Fast forward 28 years to 2012 when the 'Orgreave Truth and Justice Campaign' was formed to agitate for a public inquiry into the policing of the events of 18 June 1984, following the success of the Hillsborough Justice Campaign on refocusing on the role of the West Yorkshire Police in the events of 15 April 1989, when a fatal crush developed at the Leppings Lane end of the Sheffield stadium before an FA Cup semi-final between Liverpool and Nottingham Forest which resulted in the deaths of 96 supporters in the crowd. The original verdict of accidental death was quashed in December 2012 following years of campaigning by families, survivors and supporters and the publication of the Hillsborough Independent Panel's Report.

In October 2012, a BBC One regional news and current affairs programme, 'Inside Out : Yorkshire and Lincolnshire', broadcast a 30-minute film about the events at Orgreave which re-examined the evidence that South Yorkshire Police had deliberately attempted to co-ordinate arrest statements in order to charge the miners with riot. Following the programme, South Yorkshire Police referred itself to the Independent Police Complaints Commission.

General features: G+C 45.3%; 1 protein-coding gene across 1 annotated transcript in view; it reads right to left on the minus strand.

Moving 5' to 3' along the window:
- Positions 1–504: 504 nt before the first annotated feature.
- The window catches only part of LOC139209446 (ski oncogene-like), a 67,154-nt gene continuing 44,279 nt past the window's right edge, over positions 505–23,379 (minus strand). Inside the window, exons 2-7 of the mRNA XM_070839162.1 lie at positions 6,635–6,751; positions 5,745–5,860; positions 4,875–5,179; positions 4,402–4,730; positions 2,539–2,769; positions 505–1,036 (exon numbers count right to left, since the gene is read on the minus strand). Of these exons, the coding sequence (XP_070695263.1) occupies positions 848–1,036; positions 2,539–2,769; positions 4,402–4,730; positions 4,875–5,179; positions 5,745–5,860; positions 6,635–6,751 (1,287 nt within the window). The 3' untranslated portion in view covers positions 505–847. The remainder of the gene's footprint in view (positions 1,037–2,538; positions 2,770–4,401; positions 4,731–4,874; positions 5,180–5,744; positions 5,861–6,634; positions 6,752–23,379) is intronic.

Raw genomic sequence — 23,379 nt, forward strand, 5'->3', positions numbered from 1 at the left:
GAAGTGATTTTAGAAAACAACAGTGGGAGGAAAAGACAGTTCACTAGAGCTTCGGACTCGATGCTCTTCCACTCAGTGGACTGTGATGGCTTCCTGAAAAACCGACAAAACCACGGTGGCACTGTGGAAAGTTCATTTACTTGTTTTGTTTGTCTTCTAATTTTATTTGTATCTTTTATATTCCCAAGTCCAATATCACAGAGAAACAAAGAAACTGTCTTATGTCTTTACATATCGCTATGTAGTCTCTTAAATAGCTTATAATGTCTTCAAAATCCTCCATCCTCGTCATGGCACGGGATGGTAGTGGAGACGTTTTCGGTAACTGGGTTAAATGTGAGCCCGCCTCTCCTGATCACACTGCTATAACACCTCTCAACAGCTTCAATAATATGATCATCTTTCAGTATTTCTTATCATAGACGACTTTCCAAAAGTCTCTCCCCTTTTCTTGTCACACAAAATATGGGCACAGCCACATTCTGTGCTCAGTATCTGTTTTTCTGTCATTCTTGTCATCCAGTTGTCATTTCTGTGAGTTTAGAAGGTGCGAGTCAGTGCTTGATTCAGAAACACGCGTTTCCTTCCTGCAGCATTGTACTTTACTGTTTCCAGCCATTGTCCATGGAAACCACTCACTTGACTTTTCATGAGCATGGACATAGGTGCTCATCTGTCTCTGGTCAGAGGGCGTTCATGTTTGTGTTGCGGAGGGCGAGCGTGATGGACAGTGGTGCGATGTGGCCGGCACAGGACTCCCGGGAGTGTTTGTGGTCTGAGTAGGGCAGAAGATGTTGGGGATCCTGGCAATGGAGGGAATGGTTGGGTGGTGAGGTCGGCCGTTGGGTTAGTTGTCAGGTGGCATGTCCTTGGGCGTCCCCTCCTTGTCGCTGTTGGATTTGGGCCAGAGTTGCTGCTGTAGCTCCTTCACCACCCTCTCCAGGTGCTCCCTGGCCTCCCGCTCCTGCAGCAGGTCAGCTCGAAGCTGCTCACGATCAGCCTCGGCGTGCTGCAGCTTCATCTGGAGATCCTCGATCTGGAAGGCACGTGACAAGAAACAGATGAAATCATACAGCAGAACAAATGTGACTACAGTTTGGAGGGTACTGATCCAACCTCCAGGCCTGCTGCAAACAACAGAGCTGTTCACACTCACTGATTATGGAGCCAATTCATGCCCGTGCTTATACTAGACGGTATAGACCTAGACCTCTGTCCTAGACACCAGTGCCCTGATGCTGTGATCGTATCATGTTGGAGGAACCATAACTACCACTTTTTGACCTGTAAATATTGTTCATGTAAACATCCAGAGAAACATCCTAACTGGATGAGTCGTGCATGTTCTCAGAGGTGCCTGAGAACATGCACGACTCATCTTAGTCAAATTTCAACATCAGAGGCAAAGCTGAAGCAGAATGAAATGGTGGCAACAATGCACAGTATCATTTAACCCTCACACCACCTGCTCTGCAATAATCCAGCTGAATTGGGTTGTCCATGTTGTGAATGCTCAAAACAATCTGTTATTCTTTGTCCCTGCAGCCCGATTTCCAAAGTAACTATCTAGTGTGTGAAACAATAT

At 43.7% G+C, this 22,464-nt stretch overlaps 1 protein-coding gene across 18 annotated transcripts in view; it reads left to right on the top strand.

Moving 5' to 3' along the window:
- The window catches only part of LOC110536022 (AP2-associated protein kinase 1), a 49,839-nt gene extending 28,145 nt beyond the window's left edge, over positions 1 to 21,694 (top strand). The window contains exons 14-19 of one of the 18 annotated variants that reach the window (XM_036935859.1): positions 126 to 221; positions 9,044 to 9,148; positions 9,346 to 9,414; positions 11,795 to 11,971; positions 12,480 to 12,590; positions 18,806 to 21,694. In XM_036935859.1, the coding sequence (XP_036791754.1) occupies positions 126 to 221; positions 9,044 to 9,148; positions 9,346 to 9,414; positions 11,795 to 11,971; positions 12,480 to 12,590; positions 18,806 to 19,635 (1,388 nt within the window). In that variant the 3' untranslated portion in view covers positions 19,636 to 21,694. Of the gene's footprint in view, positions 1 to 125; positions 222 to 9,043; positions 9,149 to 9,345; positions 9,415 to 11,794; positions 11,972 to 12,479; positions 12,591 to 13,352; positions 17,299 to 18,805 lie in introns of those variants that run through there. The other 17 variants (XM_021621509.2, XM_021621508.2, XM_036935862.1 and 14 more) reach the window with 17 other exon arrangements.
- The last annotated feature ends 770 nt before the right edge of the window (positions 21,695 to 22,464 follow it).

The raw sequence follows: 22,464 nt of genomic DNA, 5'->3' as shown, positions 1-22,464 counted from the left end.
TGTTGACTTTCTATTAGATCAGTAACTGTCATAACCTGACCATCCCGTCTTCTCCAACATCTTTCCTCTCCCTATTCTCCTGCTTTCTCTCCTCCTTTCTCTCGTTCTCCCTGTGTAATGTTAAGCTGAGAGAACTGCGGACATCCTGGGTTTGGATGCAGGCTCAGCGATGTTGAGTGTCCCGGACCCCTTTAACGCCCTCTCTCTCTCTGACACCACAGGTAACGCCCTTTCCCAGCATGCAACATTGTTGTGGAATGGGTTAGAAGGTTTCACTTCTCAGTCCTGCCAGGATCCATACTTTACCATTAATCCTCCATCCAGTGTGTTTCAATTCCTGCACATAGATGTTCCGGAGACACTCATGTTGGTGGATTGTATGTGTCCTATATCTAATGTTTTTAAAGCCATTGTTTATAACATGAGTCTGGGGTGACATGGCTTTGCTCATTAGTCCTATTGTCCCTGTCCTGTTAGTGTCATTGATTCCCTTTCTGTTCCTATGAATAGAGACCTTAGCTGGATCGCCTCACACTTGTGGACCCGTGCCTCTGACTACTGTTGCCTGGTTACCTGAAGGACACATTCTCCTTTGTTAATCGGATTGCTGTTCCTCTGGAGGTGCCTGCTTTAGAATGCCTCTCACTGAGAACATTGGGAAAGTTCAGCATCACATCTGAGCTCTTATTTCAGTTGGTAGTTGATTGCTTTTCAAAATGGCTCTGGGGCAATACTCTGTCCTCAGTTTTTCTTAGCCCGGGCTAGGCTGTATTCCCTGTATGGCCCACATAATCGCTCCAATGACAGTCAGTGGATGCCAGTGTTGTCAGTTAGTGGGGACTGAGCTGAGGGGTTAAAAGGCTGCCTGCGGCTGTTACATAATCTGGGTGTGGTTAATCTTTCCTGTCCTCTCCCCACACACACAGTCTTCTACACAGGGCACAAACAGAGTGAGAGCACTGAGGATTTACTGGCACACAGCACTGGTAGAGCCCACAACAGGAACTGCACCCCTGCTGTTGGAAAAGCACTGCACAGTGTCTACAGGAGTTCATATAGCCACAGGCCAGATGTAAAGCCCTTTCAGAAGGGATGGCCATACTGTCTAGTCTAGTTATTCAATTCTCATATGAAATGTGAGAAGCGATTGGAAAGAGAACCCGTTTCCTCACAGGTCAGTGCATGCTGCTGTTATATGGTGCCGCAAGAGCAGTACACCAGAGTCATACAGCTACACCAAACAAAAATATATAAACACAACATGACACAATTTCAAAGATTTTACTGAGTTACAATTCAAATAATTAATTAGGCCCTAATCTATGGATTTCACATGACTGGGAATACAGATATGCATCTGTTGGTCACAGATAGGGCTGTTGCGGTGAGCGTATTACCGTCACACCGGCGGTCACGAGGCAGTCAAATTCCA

In 2015, the Independent Police Complaints Commission reported that there was 'evidence of excessive violence by police officers, a false narrative from police exaggerating violence by miners, perjury by officers giving evidence to prosecute the arrested men, and an apparent cover up of that perjury by senior officers.'  It did, however, announce that it would not launch a formal investigation into the events at Ogreave because too much time had passed.